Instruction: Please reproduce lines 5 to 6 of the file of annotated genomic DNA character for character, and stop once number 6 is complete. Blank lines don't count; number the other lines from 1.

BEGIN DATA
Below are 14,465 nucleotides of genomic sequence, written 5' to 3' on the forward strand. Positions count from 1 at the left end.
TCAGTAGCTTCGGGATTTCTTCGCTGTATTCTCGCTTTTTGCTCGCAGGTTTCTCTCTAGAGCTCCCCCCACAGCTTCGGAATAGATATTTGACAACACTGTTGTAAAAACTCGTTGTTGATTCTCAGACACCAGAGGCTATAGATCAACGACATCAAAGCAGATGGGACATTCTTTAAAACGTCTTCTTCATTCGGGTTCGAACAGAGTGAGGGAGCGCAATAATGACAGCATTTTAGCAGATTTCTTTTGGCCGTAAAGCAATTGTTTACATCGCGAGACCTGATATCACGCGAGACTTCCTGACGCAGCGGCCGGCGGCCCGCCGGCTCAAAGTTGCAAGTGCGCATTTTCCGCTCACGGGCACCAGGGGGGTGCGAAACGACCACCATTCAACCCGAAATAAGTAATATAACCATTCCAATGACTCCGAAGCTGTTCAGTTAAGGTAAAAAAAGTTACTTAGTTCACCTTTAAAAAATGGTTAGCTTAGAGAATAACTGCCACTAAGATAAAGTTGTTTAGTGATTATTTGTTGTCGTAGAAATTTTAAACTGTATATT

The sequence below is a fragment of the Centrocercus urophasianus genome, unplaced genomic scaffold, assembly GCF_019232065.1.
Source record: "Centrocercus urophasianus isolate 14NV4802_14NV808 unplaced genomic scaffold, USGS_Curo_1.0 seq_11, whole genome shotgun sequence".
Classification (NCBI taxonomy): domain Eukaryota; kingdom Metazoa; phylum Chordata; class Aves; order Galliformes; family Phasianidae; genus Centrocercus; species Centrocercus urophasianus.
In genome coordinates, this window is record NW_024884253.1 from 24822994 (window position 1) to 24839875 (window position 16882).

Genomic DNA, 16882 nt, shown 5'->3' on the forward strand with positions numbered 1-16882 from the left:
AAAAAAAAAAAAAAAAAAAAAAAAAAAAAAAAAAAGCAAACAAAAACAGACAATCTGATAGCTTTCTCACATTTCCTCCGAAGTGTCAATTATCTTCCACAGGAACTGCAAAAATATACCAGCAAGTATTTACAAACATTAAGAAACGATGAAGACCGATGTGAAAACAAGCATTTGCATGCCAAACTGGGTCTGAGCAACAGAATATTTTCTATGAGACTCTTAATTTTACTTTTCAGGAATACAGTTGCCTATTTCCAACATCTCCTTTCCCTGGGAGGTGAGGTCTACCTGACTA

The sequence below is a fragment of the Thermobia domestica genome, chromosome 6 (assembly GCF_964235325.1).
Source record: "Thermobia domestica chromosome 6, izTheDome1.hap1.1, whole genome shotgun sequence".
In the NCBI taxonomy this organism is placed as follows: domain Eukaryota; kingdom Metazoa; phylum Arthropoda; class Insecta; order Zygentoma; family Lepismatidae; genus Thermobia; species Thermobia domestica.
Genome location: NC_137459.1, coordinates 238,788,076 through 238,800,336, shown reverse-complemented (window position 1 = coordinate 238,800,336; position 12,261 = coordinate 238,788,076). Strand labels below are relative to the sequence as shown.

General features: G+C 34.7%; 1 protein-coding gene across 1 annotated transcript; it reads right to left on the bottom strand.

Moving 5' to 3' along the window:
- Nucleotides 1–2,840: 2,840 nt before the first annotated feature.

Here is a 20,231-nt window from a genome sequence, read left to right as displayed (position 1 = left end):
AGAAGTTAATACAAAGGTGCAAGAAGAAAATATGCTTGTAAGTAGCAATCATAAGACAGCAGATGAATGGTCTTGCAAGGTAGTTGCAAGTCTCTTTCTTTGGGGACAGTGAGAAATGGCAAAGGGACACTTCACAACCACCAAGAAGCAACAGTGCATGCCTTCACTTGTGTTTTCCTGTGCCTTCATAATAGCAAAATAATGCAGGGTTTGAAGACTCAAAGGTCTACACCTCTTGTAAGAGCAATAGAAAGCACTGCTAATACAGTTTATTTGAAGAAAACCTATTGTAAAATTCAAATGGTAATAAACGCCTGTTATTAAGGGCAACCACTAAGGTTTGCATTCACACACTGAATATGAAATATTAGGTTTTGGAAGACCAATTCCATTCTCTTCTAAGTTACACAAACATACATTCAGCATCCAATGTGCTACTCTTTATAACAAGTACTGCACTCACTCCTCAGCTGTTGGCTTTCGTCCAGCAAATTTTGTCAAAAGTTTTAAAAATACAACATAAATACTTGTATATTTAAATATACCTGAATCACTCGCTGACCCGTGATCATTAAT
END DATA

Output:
Classification (NCBI taxonomy): domain Eukaryota; kingdom Metazoa; phylum Chordata; class Aves; order Galliformes; family Phasianidae; genus Centrocercus; species Centrocercus urophasianus.
In genome coordinates, this window is record NW_024884253.1 from 24822994 (window position 1) to 24839875 (window position 16882).